Camping in Arkansas

Arkansas has seven distinct natural regions: the Ozark Mountains, Ouachita Mountains, Arkansas River Valley, Gulf Coastal Plain, Crowley's Ridge, and the Arkansas Delta, with Central Arkansas sometimes included as a blend of multiple regions. Arkansas offers affordable family vacation with attractions and activities including: hunting and fishing, hiking and camping, exploring a real diamond mine, Civil War history and caves; attending festivals and annual events. Explore the scenic beauty of Arkansas! - Description from Arkansas.com

Explore Arkansas's Attractions
 

Arkansas Post National Memorial at Gillet

Arkansas Post National Memorial is a 757-acre protected area in Arkansas County. Arkansas Post was the first European settlement in present-day Arkansas, established in 1686. The memorial commemorates several different things, including the history of European-American settlers who inhabited the small trading post as the first Arkansans, an American Revolutionary War skirmish in 1783, the first territorial capital of Arkansas, and a Civil War battle in 1863.

 

Buffalo National River

Buffalo River is America's first National River and one of the last un-dammed rivers in the United States. The National River boasts many outdoor activities including canoeing, hiking, horseback riding, and fishing. World-class wildlife viewing is also possible along the Buffalo River, including trumpeter swans and elk.

 

Fort Smith National Historic Site

At Fort Smith National Historic Site you can walk where soldiers drilled, pause along the Trail of Tears, and stand where justic was served. The park includes the remains of two frontier forts and the Federal Court for the Western District of Arkansas. The stories told at Fort Smith National Historic Site span through 1817-1896. Soldiers, laundresses, Native Americans, civilians, federal judges and marshalls, deputy marshals, jail guards, lawyers, and outlaws all played a role in the history that unfolded at Fort Smith.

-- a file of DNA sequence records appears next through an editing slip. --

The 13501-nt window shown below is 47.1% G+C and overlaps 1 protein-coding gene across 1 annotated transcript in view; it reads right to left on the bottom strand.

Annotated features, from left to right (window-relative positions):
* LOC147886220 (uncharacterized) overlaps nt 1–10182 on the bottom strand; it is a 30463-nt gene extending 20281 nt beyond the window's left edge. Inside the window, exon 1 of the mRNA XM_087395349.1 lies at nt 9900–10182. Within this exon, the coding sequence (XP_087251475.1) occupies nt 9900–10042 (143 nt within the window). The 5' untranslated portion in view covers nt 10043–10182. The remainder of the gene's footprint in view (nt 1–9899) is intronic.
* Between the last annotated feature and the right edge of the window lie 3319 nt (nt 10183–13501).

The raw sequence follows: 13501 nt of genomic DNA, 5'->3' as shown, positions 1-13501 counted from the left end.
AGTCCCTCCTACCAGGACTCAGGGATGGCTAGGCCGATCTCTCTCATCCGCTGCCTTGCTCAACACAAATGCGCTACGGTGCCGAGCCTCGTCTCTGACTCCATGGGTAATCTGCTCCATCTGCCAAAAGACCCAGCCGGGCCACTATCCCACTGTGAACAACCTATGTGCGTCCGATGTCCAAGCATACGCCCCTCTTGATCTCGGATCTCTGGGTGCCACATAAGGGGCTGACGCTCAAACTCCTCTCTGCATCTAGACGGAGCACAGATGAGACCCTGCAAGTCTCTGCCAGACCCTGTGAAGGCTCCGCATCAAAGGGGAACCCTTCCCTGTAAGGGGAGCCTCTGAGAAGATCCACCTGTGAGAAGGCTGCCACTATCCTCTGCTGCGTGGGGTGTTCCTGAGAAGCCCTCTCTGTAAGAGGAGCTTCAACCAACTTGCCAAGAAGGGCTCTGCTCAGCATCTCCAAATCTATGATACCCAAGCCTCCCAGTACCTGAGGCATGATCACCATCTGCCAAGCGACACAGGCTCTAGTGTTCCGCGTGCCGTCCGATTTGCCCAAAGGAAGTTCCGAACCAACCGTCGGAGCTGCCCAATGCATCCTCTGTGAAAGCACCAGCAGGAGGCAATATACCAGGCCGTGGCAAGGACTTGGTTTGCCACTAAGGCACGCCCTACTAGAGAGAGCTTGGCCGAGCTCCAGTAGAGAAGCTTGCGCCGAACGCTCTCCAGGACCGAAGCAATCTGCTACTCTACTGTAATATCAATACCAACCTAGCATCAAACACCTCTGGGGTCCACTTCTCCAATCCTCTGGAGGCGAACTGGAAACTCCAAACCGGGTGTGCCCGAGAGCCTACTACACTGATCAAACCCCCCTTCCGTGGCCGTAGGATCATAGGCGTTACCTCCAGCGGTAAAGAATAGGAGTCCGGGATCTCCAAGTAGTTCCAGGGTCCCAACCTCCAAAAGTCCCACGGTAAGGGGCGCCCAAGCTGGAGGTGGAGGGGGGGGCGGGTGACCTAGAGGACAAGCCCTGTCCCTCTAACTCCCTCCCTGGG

Hot Springs National Park

Hot Springs is the smallest and oldest of the parks in the National Park System, dating back to 1832, when Congress established - 40 years ahead of Yellowstone - the first federally protected area in the nation's history. Hot Springs Reservation - which was renamed Hot Springs National Park in 1921 - originally was created by Congress to protect the 47 naturally flowing thermal springs on the southwestern slope of Hot Springs Mountain.

 

Little Rock Central High School National Historic Site

Little Rock Central High School is recognized for the role it played in the desegregation of public shcools in the United States. The admission of nine African-American students to the formerly all-white Central High School was the most prominent national example of the implementation of Supreme Court decisions in Brown v. Board of Education of Topeka.

 

Pea Ridge National Military Park

On March 7-8, 1862, 26,000 soldiers fought here to deide the fate of Missouri and the West. The 4,300 acre battlefield honors those who fought for their beliefs. Pea Ridge was one of the most pivotal Civil War battles and is the msot intact Civil War battlefield in the United States.

 

President William Jefferson Clinton Birthplace Home National Historic Site

On August 19, 1946, Virginia Blythe gave birth to her son, William Jefferson Blythe, III. Named for his father who died before he was born, he grew up to become William jeffereson Clinton - the 42nd president of the United States. In his childhood home, he learned many of the early lessons that defined his life and his presidency.